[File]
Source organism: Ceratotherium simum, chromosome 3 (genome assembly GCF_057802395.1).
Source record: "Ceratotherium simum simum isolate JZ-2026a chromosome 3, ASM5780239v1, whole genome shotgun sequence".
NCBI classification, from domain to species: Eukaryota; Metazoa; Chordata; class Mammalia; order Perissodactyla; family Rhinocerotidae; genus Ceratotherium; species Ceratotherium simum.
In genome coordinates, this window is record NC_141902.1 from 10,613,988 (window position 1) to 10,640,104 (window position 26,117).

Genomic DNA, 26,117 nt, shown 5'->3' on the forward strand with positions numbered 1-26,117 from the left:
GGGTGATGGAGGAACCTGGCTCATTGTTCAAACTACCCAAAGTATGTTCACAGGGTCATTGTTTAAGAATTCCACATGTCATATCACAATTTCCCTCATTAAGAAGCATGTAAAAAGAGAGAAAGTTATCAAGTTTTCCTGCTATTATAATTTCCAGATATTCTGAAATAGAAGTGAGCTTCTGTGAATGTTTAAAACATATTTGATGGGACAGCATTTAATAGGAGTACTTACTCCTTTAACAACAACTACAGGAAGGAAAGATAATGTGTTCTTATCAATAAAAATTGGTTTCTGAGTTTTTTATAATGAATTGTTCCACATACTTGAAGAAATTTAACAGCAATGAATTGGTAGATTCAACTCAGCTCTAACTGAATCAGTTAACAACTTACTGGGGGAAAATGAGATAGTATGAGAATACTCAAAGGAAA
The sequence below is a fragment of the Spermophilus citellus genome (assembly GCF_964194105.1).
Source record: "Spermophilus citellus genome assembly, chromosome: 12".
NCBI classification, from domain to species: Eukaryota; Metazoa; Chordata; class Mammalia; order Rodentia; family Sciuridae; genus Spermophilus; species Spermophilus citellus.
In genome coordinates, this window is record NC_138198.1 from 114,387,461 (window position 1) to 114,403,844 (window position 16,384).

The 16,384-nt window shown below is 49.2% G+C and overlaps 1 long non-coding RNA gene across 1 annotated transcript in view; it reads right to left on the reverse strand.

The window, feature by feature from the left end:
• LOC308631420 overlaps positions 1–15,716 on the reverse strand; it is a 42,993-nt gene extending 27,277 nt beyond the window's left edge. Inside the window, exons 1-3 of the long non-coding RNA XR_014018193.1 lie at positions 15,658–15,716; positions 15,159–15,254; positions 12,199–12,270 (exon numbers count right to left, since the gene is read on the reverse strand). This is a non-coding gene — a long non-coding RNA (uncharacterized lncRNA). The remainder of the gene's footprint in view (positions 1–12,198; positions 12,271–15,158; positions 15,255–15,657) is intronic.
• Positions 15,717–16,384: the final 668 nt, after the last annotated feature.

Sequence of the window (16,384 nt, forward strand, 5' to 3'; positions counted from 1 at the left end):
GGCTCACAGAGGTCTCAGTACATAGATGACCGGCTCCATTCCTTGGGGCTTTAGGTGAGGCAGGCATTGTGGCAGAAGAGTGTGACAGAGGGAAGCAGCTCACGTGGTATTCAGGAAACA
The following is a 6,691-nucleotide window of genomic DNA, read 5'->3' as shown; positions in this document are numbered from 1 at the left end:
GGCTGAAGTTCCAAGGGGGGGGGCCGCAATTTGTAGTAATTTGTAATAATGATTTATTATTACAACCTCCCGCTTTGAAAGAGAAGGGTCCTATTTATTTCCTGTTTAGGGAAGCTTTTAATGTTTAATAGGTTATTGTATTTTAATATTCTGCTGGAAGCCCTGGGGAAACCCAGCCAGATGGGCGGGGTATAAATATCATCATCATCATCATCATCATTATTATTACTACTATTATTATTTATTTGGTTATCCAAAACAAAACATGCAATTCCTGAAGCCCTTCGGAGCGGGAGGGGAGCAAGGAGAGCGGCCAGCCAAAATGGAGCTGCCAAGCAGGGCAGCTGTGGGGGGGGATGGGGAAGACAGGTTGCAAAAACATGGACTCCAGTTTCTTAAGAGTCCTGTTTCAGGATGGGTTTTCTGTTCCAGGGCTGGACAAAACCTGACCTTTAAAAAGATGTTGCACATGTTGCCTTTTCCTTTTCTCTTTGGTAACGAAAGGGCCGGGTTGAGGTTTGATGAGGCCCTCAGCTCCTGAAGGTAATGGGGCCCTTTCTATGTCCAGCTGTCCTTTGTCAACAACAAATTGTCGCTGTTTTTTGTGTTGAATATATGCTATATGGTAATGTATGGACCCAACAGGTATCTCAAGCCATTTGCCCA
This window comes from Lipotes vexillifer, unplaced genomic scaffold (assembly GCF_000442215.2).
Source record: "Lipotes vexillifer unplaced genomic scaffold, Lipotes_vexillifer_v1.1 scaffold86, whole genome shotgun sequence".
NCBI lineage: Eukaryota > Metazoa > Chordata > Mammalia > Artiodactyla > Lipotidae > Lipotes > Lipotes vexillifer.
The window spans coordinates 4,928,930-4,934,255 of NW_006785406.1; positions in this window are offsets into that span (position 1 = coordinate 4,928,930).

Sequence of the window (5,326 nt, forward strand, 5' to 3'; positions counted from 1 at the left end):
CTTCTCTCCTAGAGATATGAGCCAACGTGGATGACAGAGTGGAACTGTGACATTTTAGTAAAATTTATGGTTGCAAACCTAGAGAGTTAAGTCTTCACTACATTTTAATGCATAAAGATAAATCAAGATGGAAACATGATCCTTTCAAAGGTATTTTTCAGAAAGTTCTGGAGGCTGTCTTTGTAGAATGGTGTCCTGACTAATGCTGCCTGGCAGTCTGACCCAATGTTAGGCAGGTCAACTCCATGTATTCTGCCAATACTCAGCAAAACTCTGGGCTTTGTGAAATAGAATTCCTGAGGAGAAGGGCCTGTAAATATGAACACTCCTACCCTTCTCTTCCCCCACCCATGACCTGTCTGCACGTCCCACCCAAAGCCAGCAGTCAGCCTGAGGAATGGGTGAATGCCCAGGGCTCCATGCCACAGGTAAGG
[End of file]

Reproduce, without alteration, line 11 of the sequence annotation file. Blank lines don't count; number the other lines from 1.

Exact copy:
The 16,384-nt window shown below is 49.2% G+C and overlaps 1 long non-coding RNA gene across 1 annotated transcript in view; it reads right to left on the reverse strand.